George Bernard Shaw held All’s Well That Ends Well in high regard, having what Frank Kermode described as a ‘perverse’ admiration for it. Samuel Taylor Coleridge called Helena, the heroine of All’s Well That Ends Well, Shakespeare’s ‘loveliest character’ while the Victorian actress Ellen Terry called her ‘despicable’ and a ‘doormat’. Samuel Johnson went so far as to compare Parolles, the play’s chief comic character, with the mighty Falstaff. Yet All’s Well That Ends Well remains one of Shakespeare’s less popular plays, neither widely studied nor staged. Indeed, the first recorded performance is not until 1741, and even on the rare occasions when it was performed it wasn’t really staged at all, at least in its original form, since it was repackaged as a farce with Parolles as the lead character. It remains one of Shakespeare’s ‘problem plays’. What is the nature of this problem, then? And what marks out All’s Well That Ends Well as a fine play worth reading and studying? The following post – what you might consider some notes towards an analysis of Shakespeare’s play – attempts to mount a case for this most problematic of problem plays. You can read our summary of the play’s plot here.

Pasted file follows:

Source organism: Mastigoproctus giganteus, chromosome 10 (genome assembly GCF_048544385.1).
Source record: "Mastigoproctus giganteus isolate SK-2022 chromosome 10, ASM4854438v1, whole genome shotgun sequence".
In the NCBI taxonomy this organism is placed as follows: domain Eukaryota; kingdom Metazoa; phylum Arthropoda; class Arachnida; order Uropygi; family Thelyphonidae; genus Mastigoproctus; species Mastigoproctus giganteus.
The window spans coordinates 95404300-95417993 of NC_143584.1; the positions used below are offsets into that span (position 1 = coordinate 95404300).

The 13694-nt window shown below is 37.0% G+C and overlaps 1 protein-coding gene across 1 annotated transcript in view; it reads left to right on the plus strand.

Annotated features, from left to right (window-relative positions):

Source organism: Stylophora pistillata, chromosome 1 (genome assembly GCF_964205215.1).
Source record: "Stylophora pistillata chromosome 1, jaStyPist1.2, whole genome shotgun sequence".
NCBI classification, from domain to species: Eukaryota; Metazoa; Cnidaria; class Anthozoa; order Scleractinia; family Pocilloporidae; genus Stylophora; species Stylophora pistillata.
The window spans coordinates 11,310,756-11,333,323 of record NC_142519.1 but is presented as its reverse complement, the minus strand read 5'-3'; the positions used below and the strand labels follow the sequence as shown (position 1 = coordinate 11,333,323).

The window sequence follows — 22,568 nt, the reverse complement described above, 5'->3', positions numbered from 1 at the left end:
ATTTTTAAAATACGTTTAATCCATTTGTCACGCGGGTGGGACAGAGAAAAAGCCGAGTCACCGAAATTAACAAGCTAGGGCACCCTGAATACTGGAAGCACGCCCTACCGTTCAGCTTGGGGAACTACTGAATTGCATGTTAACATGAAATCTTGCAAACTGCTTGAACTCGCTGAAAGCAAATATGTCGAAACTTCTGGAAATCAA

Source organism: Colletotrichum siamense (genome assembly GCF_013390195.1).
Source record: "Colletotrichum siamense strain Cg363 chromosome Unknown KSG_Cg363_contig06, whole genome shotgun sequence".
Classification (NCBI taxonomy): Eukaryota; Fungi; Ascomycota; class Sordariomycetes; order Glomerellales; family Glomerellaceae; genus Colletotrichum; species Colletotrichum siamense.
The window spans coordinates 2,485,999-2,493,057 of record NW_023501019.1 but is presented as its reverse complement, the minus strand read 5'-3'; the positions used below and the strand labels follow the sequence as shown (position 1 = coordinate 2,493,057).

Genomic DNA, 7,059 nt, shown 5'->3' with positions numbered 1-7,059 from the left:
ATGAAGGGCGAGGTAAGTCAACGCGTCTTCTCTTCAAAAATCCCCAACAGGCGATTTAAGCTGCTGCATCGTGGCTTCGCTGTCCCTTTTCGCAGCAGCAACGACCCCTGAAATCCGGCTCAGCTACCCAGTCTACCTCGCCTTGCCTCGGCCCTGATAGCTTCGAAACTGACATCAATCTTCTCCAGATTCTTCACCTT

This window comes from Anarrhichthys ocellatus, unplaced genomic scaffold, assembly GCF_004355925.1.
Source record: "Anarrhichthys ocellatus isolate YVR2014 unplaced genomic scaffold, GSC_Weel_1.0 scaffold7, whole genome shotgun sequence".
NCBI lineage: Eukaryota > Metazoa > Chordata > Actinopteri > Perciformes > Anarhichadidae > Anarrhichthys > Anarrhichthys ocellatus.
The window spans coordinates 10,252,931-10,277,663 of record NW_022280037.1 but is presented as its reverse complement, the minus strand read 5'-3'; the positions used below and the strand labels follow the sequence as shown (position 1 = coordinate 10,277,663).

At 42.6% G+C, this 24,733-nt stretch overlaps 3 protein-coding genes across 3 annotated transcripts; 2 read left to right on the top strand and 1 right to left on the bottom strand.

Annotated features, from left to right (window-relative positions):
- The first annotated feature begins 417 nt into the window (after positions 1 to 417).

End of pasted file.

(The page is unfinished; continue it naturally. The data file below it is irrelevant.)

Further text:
The fairy-tale elements of All’s Well
One of the most interesting aspects of All’s Well That Ends Well is Shakespeare’s adoption, and overturning or subversion, of established tropes and motifs from fairy tales. In particular, Shakespeare draws on two well-known narrative devices from traditional fairy tales: the Curing of the King (Helena literally does cure the king of his ailment) and the Clever Wench (Helena’s plan involving the ‘bed trick’, in which she lures Bertram to bed with her by duping him into believing she is really Diana, whom he is pursuing). However, the riddle Diana speaks in the final scene of the play, explaining the plot in terms that only succeed in making the King more annoyed with her (‘He knows himself my bed he hath defiled; / And at that time he got his wife with child: / Dead though she be, she feels her young one kick: / So there’s my riddle: one that’s dead is quick: / And now behold the meaning’) is also of a piece with many such riddles in fairy tales, as are the seemingly impossible conditions involving the ring and the pregnancy which Bertram sets his new bride.
Of course, one of the recurring themes in fairy tales is social mobility: the lowly kitchen girl discovering she’s a princess (or marrying a prince and thus becoming one through marriage), or the poor baker’s boy becomes wealthy through some good fortune that comes his way. This is clearly a theme of All’s Well That Ends Well: Helena is ‘only’ a ‘poor physician’s daughter’ (one of the grounds on which Bertram initially rejects her as his wife), but in curing the King and striking a canny deal with him, she is able to marry a lord, Bertram, and attain a title (Countess) and wealth. She does all this on her own: unlike Bertram, she has no parent to guide her and no social privilege to give her a helping hand up the ladder.
Themes of All’s Well That Ends Well